Kazakhstani Poet Aigerim Tazhi in Translation

Poems by AIGERIM TAZHI

Translated from the Russian by J. KATES

Image of book cover

Translator’s Note

For the most part, the Russian poets I have translated—however different in style and school—have been of my own generation and share many of my persuasions. How much more distant from me is Central Asia? Russian serves as a shaky bridge I cross with trepidation. But for the Kazakhstani poet Aigerim Tazhi, born in 1981 in Aktobe—formerly Aktyubinsk—Russian is solid ground underfoot. “I live in Kazakhstan,” she has said, “but I was born in the Soviet Union… I did not choose the Russian language, did not evaluate it… It’s just the language that I’ve spoken since childhood.”1

Fortunately for me, Tazhi also has a feel for English. Our collaboration (to extend the bridge) spans chasms of age and gender as well as culture, and somehow has proved remarkably productive and congenial for more than seven years now. We share a number of attitudes that inform our collaboration, most notably for the present context, a preference for letting the poem speak, and not the poet. We both recoil from injecting ourselves into the text, and from setting a poem in an autobiographical framework. This is why I publish using only my initial, and why Tazhi minimizes any personal information in contributor’s notes and other writings around her work.

—J. Kates


 

видишь это солнце
снегом перекрашено
в серое
веришь ли
я внутри такая же
смелая
словно ты
не смущаешь
я мир освещаю
слущая
оттенки белого
в слабость
спитого чая

 

(untitled)

you see this sun
repainted by the snow
in gray
do you believe 
I am the same inside
emboldened
as if you
do not interfere
I illuminate the world
precipitating
shades of white
to the weak consistency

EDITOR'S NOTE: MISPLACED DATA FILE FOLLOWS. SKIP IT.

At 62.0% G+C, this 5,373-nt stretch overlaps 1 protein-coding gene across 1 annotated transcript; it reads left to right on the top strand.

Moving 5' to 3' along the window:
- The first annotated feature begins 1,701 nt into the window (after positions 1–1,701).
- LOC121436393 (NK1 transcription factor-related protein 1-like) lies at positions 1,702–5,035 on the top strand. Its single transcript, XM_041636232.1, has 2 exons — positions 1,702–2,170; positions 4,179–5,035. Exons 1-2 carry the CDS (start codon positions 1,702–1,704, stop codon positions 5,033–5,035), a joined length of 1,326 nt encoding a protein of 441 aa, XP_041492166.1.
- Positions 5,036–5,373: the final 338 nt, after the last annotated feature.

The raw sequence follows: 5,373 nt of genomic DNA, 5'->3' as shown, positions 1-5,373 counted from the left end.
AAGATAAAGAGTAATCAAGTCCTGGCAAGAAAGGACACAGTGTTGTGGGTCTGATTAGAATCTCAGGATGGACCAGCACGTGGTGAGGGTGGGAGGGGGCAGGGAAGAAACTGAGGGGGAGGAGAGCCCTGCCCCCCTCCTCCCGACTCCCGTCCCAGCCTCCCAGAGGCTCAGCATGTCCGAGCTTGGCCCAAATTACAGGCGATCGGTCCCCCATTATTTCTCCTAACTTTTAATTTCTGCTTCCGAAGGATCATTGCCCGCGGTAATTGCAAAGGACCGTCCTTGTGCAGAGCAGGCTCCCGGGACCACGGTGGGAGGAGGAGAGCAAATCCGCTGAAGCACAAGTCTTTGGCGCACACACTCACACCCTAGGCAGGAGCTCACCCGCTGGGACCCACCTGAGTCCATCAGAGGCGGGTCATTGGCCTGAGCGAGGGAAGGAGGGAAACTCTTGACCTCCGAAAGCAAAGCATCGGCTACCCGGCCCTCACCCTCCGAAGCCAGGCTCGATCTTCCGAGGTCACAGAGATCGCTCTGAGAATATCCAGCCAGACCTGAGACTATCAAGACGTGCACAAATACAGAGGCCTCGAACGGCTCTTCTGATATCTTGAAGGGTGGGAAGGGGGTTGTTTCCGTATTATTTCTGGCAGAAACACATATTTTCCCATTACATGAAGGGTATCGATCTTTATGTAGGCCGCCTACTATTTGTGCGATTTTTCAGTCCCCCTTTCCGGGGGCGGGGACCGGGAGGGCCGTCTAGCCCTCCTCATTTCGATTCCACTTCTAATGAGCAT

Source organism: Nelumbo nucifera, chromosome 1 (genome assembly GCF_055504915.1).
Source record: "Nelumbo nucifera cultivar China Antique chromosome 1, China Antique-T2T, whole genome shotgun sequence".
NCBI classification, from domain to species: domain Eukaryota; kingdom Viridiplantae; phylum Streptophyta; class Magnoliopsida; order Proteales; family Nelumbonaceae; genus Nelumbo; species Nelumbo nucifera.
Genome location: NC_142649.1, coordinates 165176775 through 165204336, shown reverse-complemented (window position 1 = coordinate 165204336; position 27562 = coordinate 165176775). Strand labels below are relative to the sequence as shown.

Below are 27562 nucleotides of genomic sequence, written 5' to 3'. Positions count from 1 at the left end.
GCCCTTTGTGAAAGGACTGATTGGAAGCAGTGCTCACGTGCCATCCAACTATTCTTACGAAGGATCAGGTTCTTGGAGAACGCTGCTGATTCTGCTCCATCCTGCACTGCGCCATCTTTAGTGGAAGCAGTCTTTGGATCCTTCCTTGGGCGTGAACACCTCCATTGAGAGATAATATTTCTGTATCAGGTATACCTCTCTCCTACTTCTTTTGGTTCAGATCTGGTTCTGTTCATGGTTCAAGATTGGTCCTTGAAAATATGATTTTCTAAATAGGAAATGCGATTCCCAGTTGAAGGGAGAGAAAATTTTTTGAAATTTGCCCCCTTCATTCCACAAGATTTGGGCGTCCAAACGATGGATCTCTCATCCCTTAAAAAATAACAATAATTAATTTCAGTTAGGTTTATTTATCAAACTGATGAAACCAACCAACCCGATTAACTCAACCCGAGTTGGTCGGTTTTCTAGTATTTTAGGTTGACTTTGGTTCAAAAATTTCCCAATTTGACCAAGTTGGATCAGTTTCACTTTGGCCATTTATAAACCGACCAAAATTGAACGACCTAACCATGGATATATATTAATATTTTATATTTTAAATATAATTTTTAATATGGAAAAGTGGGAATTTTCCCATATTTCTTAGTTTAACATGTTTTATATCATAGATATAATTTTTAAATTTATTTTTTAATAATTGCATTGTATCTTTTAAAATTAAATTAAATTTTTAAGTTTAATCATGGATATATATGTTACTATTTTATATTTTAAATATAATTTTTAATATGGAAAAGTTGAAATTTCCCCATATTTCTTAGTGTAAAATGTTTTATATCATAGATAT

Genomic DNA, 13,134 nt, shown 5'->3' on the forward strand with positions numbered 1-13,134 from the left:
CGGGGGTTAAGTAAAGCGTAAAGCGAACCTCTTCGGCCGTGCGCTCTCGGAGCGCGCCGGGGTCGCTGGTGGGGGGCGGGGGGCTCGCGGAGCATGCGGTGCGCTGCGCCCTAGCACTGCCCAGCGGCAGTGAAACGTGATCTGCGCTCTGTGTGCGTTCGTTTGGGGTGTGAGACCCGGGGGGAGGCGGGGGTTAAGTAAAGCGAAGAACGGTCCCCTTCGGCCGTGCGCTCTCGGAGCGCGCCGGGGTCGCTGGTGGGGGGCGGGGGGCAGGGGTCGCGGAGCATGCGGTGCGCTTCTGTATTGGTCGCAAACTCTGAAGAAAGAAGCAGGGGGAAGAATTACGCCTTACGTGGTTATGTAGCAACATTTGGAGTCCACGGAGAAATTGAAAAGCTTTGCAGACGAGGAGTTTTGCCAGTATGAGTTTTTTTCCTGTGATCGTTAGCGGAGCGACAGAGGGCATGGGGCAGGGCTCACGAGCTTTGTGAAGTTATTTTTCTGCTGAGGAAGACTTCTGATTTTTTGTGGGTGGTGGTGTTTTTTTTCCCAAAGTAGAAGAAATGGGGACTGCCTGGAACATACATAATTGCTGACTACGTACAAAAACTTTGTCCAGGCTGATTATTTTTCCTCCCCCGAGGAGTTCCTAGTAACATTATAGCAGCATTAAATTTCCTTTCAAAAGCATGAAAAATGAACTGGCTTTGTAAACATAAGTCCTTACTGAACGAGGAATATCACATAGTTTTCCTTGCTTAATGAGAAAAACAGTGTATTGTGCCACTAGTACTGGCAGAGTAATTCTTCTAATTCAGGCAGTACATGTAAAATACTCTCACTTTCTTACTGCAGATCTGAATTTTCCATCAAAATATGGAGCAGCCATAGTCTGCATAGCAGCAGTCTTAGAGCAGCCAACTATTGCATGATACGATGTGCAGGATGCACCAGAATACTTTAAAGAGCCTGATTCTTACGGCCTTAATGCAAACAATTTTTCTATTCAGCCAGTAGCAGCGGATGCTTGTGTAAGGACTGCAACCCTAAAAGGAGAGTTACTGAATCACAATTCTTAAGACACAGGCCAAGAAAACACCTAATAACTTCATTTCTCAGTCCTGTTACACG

of watery tea

 

Косматый кактус на окне
Цепляется за тюль. Болючий
Укол в ладонь. Вдоль по стене.   
Не наступить на лунный луч,
Не раздавить ни домового,
И никого ещё живого. 

В новорождённой темноте
Расталкивая сны и тени,
Сесть на диване, замереть,
Как будто выключили время,
Как будто нас не ждет финал,
А мир прекрасен, только мал.

 

(untitled)

A shaggy cactus in the window
catches on the drape. A stinging
spine in the hand. Along the wall.
Don’t step into a moonbeam,
Don’t tread on a house-elf
Or any other living thing.

In the newborn darkness
Pushing away dreams and shadows,
Sit on a sofa, keep still,
As if time had been turned off,
As if the finale were not waiting for us
And the world is spectacular, but small.

 

Aigerim Tazhi was born in the western Kazakhstani city of Aktobe (formerly called Aktyubinsk) in 1981. She is a graduate of the Aktyubinsk (Zhubanov) State University. Her only book of poetry so far, БОГ-О-СЛОВ (“THEO-LOG-IAN” sort of, but there is a play on words that could come out “GOD O’ WORDS“) was published in 2003. She has received numerous literary prizes in Kazakhstan and Russia for poems in the collection, and In 2011 she was a finalist for the Russian Debut Prize in poetry. Her work has been translated into English, French, and Armenian, and published in prominent literary magazines. Tazhi was one of the creators of a project of literary installations, “The Visible Poetry,” in 2009. She lives in Almaty, Kazakhstan. 

J. Kates is a poet and literary translator. He was awarded his third National Endowment  fellowship for his translations  of Aigerim Tazhi’s poems, since published as Paper-thin Skin (Zephyr Press, 2019).

 

Footnotes
1Interview with Philip Metres, translated by Philip Metres

Kazakhstani Poet Aigerim Tazhi in Translation

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